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Home :: Archive :: 1996 :: February ::
Re: Funeral Elegy
Shakespeare Electronic Conference, Vol. 7, No. 0127.  Monday, 19 February 1996.

(1)     From:   Stephanie Hughes <
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        Date:   Friday, 16 Feb 1996 09:05:50 -0500 (EST)
        Subj:   Re: SHK 7.0120  Re: Funeral Elegy

(2)     From:   Richard J Kennedy <
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        Date:   Friday, 16 Feb 1996 10:16:52 -0800
        Subj:   Funeral Elegy

(3)     From:   W. L. Godshalk <
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        Date:   Friday, 16 Feb 1996 18:28:04 -0500 (EST)
        Subj:   Re: SHK 7.0120  Re: Funeral Elegy


(1)----------------------------------------------------------------------------
From:           Stephanie Hughes <
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Date:           Friday, 16 Feb 1996 09:05:50 -0500 (EST)
Subject: 7.0120  Re: Funeral Elegy
Comment:        Re: SHK 7.0120  Re: Funeral Elegy

David Kathman;

I think we all know places in the plays where Shakespeare isn't at his best;
the interminable and flowery speeches of lords, comic passages that no longer
mean anything, and so forth, but there is an electrical energy that never goes
long without surfacing, a verve, a sense of life, that marks his works as his,
beyond any measurable indices of style or language. To explain the lifelessness
and dullness of this piece by the fact that elegies in general were dull just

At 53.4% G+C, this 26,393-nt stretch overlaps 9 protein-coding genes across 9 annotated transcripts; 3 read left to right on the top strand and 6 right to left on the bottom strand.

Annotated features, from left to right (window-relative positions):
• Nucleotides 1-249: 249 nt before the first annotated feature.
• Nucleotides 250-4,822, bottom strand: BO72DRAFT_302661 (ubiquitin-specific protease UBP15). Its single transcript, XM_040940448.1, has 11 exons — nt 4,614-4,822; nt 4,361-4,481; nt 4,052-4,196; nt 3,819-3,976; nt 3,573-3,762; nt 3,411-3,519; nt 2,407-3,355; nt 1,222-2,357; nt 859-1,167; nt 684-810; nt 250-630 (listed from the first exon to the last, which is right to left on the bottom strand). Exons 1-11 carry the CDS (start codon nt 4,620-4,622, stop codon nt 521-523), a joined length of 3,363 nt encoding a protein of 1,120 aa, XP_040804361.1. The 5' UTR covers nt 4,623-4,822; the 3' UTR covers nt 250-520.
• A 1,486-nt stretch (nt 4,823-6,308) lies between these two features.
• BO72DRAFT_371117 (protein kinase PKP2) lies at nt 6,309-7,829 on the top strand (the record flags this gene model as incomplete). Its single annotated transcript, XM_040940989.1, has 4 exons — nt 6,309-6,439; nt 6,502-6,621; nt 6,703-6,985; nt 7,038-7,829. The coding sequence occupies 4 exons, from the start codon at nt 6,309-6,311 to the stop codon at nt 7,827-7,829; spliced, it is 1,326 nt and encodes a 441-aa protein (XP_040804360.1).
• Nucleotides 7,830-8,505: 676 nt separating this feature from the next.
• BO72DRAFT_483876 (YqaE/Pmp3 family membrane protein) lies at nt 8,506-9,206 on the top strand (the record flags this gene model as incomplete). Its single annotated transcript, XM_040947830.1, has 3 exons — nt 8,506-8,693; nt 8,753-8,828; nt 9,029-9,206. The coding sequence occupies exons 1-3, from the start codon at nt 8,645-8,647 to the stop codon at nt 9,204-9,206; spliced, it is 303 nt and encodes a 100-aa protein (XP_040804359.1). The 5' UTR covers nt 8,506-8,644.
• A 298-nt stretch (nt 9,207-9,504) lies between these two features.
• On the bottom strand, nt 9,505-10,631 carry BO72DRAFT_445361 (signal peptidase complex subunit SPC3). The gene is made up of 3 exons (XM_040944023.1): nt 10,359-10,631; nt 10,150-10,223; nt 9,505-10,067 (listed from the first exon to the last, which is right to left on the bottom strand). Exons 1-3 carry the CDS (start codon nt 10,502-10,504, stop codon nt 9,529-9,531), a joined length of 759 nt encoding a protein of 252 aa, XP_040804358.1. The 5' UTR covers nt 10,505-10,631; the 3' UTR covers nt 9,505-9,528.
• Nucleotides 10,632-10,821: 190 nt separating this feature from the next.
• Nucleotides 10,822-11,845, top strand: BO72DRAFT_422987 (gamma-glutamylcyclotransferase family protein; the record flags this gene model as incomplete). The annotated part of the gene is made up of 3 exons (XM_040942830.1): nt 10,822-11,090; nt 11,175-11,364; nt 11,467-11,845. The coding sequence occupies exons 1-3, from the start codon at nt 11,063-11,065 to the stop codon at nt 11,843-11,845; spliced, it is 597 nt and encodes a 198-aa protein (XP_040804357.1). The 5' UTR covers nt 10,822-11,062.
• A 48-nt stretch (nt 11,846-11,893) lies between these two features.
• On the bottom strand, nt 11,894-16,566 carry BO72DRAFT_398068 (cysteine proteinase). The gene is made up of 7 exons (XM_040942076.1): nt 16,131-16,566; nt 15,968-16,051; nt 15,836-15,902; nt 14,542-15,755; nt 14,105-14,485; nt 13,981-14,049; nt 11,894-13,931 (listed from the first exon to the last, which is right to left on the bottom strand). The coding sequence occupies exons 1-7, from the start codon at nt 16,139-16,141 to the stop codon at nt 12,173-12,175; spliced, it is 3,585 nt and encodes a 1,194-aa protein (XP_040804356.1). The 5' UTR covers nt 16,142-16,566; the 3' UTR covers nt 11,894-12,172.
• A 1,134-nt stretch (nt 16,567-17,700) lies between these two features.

won't do. What it does explain perhaps is that although he wrote in just about
every  poetic form, at least once, he never wrote an elegy. The man that did
write this poem no doubt had read a great deal of Shakespeare and did his best
to imitate him, but the magic in poetry doesn't come from using certain words,
syntax, or forms, but from passion. Ultimately it may be passion that makes the
difference between what is merely good and what is great. This poem isn't even
good. Many lines don't scan. Show me one thing we know to be Shakespeare's that
doesn't scan. I see a poor fool wearing his master's clothes. We may take him
for his master at a distance, but on closer view the only ones who are fooled
are those who see, not the man, but the clothes.

Stephanie Hughes

(2)----------------------------------------------------------------------------
From:           Richard J Kennedy <
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Date:           Friday, 16 Feb 1996 10:16:52 -0800
Subject:        Funeral Elegy

David Kathman asks us to consider that snatch of Chapman's elegy for Prince
Henry, which is almost as bad as the Elegy by W.S.  But I would guess that it
was bought and paid for. I haven't heard that Chapman was a chum of Prince
Henry, or even knew the man. The lack of heart and plodding verse of Elegies
for hire is more likely to come from indifference than grief.

On the other hand, W.S. had in John Peter a "fast friend, soon lost".  The poet
confesses to the deceased that "I was thine", and that "my love was too remiss/
That had not made thee know how much I prized thee."  W.S. was not merely
employed for the job, "not hired, as heaven can witness in my soul," but was
calling this Elegy from his heart, and in his verse he says, "I offer up to
memory/ The value of my talent."  In other words, he did the best he could,
which is third-rate.

I think that other poems might be called up to prove Foster's case that the
Elegy is by Shakespeare, and the poem itself has certain turns of phrase that
suggest Shakespeare, but that can be said of many other poems of the early 17th
century, as Sir Edmund Chambers "The Shakspere Allusion Book" can witness.
Those scholars who are lining up behind Foster and Shaxicon must somehow get it
past their good sense that the man himself, Shakespeare, could write such bad
stuff even in a daze, even to comply with some tradition of dreary elegies, and
that he would willingly bind his imagination and tie his tongue to please the
mourners and condone bad poetry out of respect for the dead.

Shakespearean scholars are not expected to be judges of poetry, of course.
They may be, but it is not required.  Those who agree with a computer that the